A key recommendation from the Royal Commission into Victoria’s mental health system was that new local mental health clinics be established and importantly, they needed to be co-designed with the community.
We had the privilege of working with the team at Wellways and their communities in a design process to understand and define what type of spaces were needed in the local hub, how the physical spaces needed to look and feel, and equally get clear on what the experience should not be like.
Together we co-designed the spatial experience of three local mental health and wellbeing hubs across Victoria and we’re thrilled that the spaces are now operational for the communities.
We caught up with Anita Conlon, the Lived Experience Coproduction and Engagement Coordinator at Wellways to chat about the design process of these local hubs.
Can you tell me about your role at Wellways?
I am the Lived Experience Project Advisor in the Lived Experience Leadership team. My team is for people in leadership roles who have a lived experience of mental distress or as a family member or carer. I have played a leadership role in the implementation of Victorian Reform programs coming out of the Royal Commission in particular around community co-design and workforce development.
How does the Frankston Local work?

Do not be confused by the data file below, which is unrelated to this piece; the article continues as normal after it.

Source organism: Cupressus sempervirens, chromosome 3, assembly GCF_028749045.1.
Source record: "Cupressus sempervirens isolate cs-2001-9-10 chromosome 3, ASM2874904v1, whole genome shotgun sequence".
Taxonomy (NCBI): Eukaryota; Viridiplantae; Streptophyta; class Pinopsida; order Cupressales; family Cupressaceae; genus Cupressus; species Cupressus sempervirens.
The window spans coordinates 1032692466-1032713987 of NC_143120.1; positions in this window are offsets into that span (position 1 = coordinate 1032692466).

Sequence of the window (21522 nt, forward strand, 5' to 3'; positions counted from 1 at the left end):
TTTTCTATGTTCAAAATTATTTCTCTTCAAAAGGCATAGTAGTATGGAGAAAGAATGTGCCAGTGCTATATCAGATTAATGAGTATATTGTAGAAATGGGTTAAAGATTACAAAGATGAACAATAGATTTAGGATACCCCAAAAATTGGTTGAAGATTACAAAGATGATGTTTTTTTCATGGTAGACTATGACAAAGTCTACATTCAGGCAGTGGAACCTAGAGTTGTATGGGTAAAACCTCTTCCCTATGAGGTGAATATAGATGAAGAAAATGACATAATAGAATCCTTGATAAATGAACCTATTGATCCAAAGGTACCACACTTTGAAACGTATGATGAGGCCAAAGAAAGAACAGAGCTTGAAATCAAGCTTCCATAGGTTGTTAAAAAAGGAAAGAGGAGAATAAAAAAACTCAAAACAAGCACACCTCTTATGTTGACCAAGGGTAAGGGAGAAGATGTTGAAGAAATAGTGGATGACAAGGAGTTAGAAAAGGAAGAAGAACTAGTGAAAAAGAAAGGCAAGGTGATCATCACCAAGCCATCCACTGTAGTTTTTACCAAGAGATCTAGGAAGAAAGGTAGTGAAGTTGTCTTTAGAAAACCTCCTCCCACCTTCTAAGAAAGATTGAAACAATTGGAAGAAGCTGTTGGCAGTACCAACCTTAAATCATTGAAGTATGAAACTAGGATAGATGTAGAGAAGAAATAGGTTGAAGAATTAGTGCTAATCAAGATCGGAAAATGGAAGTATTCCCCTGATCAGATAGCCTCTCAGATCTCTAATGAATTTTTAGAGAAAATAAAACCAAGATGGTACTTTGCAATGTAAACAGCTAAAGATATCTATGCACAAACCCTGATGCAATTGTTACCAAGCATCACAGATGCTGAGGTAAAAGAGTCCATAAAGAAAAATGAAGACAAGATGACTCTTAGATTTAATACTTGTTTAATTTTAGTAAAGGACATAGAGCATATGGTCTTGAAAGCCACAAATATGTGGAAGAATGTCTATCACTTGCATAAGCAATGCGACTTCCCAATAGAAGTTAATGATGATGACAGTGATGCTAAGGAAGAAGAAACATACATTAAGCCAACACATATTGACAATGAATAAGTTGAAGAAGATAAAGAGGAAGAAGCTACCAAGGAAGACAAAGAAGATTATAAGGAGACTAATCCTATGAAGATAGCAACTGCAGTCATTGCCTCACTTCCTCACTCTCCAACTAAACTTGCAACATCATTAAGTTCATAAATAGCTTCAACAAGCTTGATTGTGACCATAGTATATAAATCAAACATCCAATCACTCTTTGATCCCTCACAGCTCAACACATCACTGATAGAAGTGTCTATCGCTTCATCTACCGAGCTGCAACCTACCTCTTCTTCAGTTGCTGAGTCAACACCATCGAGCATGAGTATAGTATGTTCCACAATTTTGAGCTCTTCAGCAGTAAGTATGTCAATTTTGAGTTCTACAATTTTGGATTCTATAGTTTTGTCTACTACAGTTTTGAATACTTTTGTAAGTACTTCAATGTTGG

The Frankston Local is designed to be the front door of the mental health system for the Frankston community. It is for people experiencing mental distress, alcohol and other drug concerns and their family/carers. It is for people who might need more support than what a GP can provide but don’t need hospital care. There is a multi-disciplinary team of peer workers, occupational therapists, psychiatrists, exercise physiologists, art therapists and more.
How important was the design process we did together?
The design process was fundamental to the establishment of the service as it was around the co-design of the fitout of the service. Co-design is when consumers, carers and staff get together and make decisions. The facilitators were kind and gentle, and really helped the group explore new possibilities together.
We focussed a lot on creating safe spaces, what does a safe space mean for you?
A safe space is about being trauma aware, taking it slow, making sure people can contribute in whatever way works for them.
What role did the community play in the creation of this space?
The community played an instrumental part in the creating of this space through the co-design group facilitated by Today. The group workshopped the layout, as well as the design aspects. The outcome is a space that has a lovely balance between comforting and professional, and doesn’t have a clinical feel that the group were keen to avoid.
What has the response been like from the community since it launched?
The community have said they find it reassuring, they love the colours and the Aboriginal art on the walls. Staff have said the space is an honour to work in each day.